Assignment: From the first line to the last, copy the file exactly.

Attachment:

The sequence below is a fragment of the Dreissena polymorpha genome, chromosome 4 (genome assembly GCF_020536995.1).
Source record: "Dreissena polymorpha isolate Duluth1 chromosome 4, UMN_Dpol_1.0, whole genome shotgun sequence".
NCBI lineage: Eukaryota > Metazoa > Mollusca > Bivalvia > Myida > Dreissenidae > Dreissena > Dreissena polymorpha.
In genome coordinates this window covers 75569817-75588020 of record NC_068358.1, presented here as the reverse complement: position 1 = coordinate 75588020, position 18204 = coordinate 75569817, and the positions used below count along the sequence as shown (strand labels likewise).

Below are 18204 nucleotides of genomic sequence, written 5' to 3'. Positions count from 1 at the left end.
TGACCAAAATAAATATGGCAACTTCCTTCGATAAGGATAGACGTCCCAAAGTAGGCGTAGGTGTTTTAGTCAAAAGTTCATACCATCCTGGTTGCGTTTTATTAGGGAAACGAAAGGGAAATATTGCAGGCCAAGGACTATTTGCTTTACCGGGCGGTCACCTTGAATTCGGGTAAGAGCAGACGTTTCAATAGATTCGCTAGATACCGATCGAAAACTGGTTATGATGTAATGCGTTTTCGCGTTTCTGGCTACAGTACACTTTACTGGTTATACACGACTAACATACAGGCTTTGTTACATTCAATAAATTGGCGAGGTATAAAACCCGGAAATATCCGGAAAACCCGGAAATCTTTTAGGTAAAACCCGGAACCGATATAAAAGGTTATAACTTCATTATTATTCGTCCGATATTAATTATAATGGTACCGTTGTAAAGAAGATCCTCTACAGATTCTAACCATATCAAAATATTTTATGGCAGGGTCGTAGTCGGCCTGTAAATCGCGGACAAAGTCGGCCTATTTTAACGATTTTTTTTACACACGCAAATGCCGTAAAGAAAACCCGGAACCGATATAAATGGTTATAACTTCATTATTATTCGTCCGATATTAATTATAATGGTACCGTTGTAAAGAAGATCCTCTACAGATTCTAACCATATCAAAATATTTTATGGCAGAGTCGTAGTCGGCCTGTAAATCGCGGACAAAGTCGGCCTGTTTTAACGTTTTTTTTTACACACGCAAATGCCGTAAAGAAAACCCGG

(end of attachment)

The sequence below is a fragment of the Dreissena polymorpha genome, chromosome 4 (genome assembly GCF_020536995.1).
Source record: "Dreissena polymorpha isolate Duluth1 chromosome 4, UMN_Dpol_1.0, whole genome shotgun sequence".
NCBI lineage: Eukaryota > Metazoa > Mollusca > Bivalvia > Myida > Dreissenidae > Dreissena > Dreissena polymorpha.
In genome coordinates this window covers 75569817-75588020 of record NC_068358.1, presented here as the reverse complement: position 1 = coordinate 75588020, position 18204 = coordinate 75569817, and the positions used below count along the sequence as shown (strand labels likewise).

Below are 18204 nucleotides of genomic sequence, written 5' to 3'. Positions count from 1 at the left end.
TGACCAAAATAAATATGGCAACTTCCTTCGATAAGGATAGACGTCCCAAAGTAGGCGTAGGTGTTTTAGTCAAAAGTTCATACCATCCTGGTTGCGTTTTATTAGGGAAACGAAAGGGAAATATTGCAGGCCAAGGACTATTTGCTTTACCGGGCGGTCACCTTGAATTCGGGTAAGAGCAGACGTTTCAATAGATTCGCTAGATACCGATCGAAAACTGGTTATGATGTAATGCGTTTTCGCGTTTCTGGCTACAGTACACTTTACTGGTTATACACGACTAACATACAGGCTTTGTTACATTCAATAAATTGGCGAGGTATAAAACCCGGAAATATCCGGAAAACCCGGAAATCTTTTAGGTAAAACCCGGAACCGATATAAAAGGTTATAACTTCATTATTATTCGTCCGATATTAATTATAATGGTACCGTTGTAAAGAAGATCCTCTACAGATTCTAACCATATCAAAATATTTTATGGCAGGGTCGTAGTCGGCCTGTAAATCGCGGACAAAGTCGGCCTATTTTAACGATTTTTTTTACACACGCAAATGCCGTAAAGAAAACCCGGAACCGATATAAATGGTTATAACTTCATTATTATTCGTCCGATATTAATTATAATGGTACCGTTGTAAAGAAGATCCTCTACAGATTCTAACCATATCAAAATATTTTATGGCAGAGTCGTAGTCGGCCTGTAAATCGCGGACAAAGTCGGCCTGTTTTAACGTTTTTTTTTACACACGCAAATGCCGTAAAGAAAACCCGG